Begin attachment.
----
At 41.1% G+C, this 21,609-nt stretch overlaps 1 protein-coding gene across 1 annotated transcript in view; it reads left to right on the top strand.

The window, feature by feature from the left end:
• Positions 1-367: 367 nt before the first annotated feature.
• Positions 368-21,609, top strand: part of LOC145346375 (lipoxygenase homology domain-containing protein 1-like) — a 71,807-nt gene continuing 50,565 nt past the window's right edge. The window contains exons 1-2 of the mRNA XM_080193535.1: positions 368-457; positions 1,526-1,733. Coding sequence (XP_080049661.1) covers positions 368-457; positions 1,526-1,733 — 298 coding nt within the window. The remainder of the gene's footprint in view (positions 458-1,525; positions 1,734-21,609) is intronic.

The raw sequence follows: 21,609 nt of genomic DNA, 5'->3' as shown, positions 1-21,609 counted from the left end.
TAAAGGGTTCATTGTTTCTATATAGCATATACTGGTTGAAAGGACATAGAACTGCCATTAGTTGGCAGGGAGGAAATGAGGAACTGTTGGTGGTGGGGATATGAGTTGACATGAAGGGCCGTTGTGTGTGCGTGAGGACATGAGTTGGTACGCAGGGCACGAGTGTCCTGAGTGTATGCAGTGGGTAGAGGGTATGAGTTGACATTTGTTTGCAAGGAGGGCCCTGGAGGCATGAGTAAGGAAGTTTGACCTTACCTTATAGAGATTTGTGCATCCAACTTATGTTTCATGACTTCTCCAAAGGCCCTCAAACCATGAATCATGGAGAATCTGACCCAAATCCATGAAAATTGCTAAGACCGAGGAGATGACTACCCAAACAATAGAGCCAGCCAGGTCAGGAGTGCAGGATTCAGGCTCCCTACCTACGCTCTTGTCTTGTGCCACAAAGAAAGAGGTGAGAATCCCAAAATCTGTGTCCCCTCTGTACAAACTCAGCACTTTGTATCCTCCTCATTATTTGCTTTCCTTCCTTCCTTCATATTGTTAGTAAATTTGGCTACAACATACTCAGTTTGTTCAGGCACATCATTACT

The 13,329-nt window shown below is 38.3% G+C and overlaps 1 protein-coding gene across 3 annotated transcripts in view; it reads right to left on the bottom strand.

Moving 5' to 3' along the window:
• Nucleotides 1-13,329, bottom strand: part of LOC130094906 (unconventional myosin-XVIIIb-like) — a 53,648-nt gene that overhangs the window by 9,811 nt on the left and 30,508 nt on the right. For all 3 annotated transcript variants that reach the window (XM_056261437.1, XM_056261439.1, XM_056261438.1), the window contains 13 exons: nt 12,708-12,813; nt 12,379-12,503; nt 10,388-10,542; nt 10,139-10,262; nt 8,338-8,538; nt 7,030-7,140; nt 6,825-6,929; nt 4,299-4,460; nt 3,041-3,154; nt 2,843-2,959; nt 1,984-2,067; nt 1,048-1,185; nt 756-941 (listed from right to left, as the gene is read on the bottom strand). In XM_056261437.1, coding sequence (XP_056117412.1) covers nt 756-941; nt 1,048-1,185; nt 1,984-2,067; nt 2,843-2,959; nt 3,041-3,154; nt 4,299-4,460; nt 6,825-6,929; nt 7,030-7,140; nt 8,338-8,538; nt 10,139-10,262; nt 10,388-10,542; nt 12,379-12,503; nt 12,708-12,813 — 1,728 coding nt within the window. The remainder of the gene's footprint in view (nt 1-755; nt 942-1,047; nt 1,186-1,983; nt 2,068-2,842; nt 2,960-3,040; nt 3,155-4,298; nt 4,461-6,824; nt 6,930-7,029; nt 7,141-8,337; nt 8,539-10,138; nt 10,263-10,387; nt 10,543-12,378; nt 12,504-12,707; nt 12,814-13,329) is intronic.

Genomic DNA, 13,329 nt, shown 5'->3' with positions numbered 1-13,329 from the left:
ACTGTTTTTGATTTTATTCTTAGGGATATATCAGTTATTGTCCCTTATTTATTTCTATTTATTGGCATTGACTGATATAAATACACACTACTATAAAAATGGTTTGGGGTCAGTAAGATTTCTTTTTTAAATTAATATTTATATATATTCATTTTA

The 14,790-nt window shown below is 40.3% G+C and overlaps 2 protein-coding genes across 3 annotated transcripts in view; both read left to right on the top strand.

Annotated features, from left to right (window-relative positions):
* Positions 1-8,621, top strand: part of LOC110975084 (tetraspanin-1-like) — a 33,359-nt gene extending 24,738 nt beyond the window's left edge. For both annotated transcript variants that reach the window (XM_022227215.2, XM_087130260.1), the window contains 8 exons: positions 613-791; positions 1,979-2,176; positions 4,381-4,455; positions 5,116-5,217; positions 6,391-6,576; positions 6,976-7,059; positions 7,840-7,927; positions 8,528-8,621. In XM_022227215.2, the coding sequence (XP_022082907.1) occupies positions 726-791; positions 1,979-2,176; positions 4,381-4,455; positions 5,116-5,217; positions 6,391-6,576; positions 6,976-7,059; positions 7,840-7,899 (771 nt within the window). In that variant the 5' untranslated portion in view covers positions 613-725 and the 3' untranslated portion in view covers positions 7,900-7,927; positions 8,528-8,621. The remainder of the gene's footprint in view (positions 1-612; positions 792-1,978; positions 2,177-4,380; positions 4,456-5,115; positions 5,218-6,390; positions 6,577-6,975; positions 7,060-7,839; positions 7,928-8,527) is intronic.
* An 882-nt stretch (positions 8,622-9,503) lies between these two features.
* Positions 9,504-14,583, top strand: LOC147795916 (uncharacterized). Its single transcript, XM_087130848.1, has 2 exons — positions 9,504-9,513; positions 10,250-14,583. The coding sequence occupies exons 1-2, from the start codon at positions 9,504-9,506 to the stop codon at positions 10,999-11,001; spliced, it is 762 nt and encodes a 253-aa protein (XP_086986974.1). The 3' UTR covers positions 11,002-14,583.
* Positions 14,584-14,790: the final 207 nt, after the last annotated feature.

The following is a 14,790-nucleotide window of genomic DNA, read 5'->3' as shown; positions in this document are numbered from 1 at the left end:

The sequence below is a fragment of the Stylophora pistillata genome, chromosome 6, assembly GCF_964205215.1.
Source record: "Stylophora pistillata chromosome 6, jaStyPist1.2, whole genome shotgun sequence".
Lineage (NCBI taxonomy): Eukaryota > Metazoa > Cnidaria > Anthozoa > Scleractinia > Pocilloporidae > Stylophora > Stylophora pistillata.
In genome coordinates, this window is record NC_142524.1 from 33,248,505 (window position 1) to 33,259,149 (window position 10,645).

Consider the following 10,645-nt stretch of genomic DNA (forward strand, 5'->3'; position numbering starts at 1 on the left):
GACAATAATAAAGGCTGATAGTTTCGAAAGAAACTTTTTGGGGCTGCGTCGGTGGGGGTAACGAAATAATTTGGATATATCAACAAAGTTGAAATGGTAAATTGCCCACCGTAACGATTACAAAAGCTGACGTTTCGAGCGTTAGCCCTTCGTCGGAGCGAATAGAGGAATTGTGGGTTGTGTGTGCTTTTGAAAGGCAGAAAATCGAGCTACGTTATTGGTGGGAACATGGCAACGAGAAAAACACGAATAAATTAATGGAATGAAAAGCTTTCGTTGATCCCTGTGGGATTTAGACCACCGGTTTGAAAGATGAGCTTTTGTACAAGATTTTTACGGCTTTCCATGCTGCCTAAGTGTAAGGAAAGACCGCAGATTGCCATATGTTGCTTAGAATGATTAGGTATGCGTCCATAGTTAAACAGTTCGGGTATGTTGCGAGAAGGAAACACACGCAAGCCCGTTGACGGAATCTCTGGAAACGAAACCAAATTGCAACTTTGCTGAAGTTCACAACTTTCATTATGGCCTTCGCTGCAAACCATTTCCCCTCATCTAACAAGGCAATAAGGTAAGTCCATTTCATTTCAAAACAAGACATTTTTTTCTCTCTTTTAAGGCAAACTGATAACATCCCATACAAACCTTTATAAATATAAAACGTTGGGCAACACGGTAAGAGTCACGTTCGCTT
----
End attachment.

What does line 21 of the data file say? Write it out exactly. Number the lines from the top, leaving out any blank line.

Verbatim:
Lineage (NCBI taxonomy): Eukaryota > Metazoa > Cnidaria > Anthozoa > Scleractinia > Pocilloporidae > Stylophora > Stylophora pistillata.